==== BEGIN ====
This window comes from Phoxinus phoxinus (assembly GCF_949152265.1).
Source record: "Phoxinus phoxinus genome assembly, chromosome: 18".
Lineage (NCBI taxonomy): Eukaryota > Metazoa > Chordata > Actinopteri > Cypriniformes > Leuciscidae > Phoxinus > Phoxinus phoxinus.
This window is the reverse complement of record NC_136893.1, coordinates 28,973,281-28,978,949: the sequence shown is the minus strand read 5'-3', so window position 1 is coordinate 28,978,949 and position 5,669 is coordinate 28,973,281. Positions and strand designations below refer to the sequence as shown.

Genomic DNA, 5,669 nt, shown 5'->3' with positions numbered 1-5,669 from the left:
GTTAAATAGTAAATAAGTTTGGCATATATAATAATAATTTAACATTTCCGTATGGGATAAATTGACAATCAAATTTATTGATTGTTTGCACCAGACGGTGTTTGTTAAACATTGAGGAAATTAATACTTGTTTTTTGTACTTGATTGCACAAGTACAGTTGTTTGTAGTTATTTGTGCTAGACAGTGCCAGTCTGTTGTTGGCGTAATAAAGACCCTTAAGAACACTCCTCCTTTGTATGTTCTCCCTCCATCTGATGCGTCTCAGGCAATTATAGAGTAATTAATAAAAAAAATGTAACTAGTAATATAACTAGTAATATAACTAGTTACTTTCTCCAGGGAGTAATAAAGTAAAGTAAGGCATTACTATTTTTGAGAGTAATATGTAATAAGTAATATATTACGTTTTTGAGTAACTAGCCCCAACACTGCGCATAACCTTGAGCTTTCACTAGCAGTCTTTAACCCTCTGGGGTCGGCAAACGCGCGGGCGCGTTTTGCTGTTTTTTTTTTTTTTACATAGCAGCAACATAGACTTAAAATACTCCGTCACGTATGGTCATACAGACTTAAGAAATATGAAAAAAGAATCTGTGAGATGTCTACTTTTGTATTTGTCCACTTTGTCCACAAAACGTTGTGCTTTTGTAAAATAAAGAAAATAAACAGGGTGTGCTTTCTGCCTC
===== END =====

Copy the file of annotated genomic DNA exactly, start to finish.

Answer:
This window comes from Phoxinus phoxinus (assembly GCF_949152265.1).
Source record: "Phoxinus phoxinus genome assembly, chromosome: 18".
Lineage (NCBI taxonomy): Eukaryota > Metazoa > Chordata > Actinopteri > Cypriniformes > Leuciscidae > Phoxinus > Phoxinus phoxinus.
This window is the reverse complement of record NC_136893.1, coordinates 28,973,281-28,978,949: the sequence shown is the minus strand read 5'-3', so window position 1 is coordinate 28,978,949 and position 5,669 is coordinate 28,973,281. Positions and strand designations below refer to the sequence as shown.

Genomic DNA, 5,669 nt, shown 5'->3' with positions numbered 1-5,669 from the left:
GTTAAATAGTAAATAAGTTTGGCATATATAATAATAATTTAACATTTCCGTATGGGATAAATTGACAATCAAATTTATTGATTGTTTGCACCAGACGGTGTTTGTTAAACATTGAGGAAATTAATACTTGTTTTTTGTACTTGATTGCACAAGTACAGTTGTTTGTAGTTATTTGTGCTAGACAGTGCCAGTCTGTTGTTGGCGTAATAAAGACCCTTAAGAACACTCCTCCTTTGTATGTTCTCCCTCCATCTGATGCGTCTCAGGCAATTATAGAGTAATTAATAAAAAAAATGTAACTAGTAATATAACTAGTAATATAACTAGTTACTTTCTCCAGGGAGTAATAAAGTAAAGTAAGGCATTACTATTTTTGAGAGTAATATGTAATAAGTAATATATTACGTTTTTGAGTAACTAGCCCCAACACTGCGCATAACCTTGAGCTTTCACTAGCAGTCTTTAACCCTCTGGGGTCGGCAAACGCGCGGGCGCGTTTTGCTGTTTTTTTTTTTTTTACATAGCAGCAACATAGACTTAAAATACTCCGTCACGTATGGTCATACAGACTTAAGAAATATGAAAAAAGAATCTGTGAGATGTCTACTTTTGTATTTGTCCACTTTGTCCACAAAACGTTGTGCTTTTGTAAAATAAAGAAAATAAACAGGGTGTGCTTTCTGCCTC